Among a slate of new actions by the Biden-Harris administration, the vice president announced that the Small Business Administration (SBA) would propose a rule this fall to expand its lender base by lifting the moratorium on new Small Business Lending Companies.
by Stacy M. Brown, NNPA Senior Correspondent
She acknowledged that they routinely are the first to suffer during an economic downturn. Among a slate
of new actions by the Biden-Harris administration, the vice president announced that the Small Business Administration (SBA) would propose a rule this fall to expand its lender base by lifting the moratorium on new Small Business Lending Companies.
The action would allow new lenders to apply for a license to offer SBAbacked 7(a) small business loans.
Also, the Minority Business Development Agency (MDBA) will issue a $100 million notice of funding opportunity to provide technical assistance grants for entrepreneurship technical assistance providers to help businesses owned by socially and economically disadvantaged individuals launch, scale, and connect with growth capital.
Harris said to facilitate greater availability of small-balance mortgages, and HUD would issue requests to solicit specific and actionable feedback on the barriers that prevent the origination of these mortgages and recommendations for increasing the volume of small-mortgage loans in federal programs.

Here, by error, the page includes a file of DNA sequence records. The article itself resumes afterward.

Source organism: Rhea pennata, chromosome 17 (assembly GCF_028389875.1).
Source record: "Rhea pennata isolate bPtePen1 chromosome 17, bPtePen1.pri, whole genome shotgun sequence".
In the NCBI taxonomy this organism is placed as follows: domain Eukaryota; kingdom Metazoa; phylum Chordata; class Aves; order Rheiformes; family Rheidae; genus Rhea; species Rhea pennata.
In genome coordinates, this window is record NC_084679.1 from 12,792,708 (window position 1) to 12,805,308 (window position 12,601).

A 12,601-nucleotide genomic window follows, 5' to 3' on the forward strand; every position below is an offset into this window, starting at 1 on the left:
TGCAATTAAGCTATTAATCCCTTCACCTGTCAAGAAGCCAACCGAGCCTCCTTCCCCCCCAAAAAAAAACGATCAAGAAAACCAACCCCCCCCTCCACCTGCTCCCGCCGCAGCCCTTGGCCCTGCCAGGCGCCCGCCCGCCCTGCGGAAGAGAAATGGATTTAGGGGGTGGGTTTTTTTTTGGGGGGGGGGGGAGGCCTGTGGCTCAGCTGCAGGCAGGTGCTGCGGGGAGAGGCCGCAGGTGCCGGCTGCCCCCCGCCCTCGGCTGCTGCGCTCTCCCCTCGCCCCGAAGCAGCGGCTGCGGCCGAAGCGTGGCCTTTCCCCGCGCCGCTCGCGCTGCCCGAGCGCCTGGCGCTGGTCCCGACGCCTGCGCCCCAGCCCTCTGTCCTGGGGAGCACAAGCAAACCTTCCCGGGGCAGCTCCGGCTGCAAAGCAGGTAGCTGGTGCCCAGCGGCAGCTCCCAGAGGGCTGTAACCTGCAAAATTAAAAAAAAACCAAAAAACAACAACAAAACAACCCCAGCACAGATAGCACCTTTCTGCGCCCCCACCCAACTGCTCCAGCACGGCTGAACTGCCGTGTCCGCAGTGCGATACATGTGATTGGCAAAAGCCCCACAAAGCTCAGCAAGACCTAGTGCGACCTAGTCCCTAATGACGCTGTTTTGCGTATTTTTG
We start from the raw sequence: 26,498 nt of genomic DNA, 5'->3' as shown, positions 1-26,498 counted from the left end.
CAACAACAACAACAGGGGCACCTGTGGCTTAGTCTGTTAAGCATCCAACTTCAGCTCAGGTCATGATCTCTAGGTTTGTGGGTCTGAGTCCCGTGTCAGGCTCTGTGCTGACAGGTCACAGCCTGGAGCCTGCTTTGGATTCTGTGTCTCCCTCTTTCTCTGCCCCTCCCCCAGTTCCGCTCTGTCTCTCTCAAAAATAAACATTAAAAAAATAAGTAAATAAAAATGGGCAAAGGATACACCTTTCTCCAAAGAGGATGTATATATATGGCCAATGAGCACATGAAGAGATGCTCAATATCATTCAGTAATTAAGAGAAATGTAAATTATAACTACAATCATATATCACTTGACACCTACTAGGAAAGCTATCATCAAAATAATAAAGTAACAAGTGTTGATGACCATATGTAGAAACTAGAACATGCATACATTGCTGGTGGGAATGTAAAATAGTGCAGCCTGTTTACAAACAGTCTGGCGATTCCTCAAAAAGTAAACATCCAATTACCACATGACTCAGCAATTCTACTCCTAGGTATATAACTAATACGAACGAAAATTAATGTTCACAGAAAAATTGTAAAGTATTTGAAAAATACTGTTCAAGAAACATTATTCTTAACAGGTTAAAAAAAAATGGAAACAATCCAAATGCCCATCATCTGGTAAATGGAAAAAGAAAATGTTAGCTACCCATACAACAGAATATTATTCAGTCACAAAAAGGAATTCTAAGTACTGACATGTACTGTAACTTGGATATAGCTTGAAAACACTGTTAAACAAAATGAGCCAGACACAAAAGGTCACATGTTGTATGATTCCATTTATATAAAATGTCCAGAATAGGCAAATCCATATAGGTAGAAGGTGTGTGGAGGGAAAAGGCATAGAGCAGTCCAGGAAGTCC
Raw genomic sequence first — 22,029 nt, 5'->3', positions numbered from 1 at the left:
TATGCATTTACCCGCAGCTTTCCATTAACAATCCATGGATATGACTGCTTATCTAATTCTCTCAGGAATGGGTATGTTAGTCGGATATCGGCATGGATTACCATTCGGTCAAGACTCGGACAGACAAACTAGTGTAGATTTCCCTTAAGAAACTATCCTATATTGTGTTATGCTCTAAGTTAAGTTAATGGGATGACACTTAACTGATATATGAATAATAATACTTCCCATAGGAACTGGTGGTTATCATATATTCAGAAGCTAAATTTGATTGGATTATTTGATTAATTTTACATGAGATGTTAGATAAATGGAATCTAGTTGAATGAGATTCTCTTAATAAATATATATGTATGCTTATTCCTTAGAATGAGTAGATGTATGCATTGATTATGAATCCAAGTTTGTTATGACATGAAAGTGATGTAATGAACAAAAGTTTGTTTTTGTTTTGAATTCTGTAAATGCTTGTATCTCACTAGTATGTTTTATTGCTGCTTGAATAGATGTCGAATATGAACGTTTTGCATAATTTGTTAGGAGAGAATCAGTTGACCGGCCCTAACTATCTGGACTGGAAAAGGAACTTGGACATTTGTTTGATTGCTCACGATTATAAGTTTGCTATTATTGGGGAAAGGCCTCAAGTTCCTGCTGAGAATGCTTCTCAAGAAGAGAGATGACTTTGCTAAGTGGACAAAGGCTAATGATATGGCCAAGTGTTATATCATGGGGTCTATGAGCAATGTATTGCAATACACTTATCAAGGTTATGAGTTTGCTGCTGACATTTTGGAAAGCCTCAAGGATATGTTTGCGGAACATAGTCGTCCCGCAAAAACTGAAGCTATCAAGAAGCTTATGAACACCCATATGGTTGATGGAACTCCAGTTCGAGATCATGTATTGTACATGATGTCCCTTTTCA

The White House said these and a host of other new policy steps follow two recent announcements by the administration of billions of dollars in investments for Community Development Financial Institutions (CDFIs) and Minority Depository Institutions (MDIs).
“Community lenders – including CDFIs, MDIs, and others – are vital to unlocking the full economic potential of these communities, turning previously sidelined talent into a source of economic growth and shared prosperity for all.”
Earlier, Janet Yellen, the U.S. Department of Treasury secretary, said the White House sought to use the Freedman’s Bank Forum to shine a spotlight on how the administration’s pandemic relief efforts supported Black – and minority-owned businesses.
“Unfortunately, for too long, the small business ecosystem in underserved communities has struggled to keep up with better-funded businesses and entrepreneurs in more prosperous communities,” Harris stated.
“Entrepreneurs of color regularly report being turned away by traditional financial institutions for loans at higher rates than their white counterparts. And the community lenders committed to filling that gap similarly report that shortfalls in capital and technical capacity limit their ability to invest in the communities that need them the most.”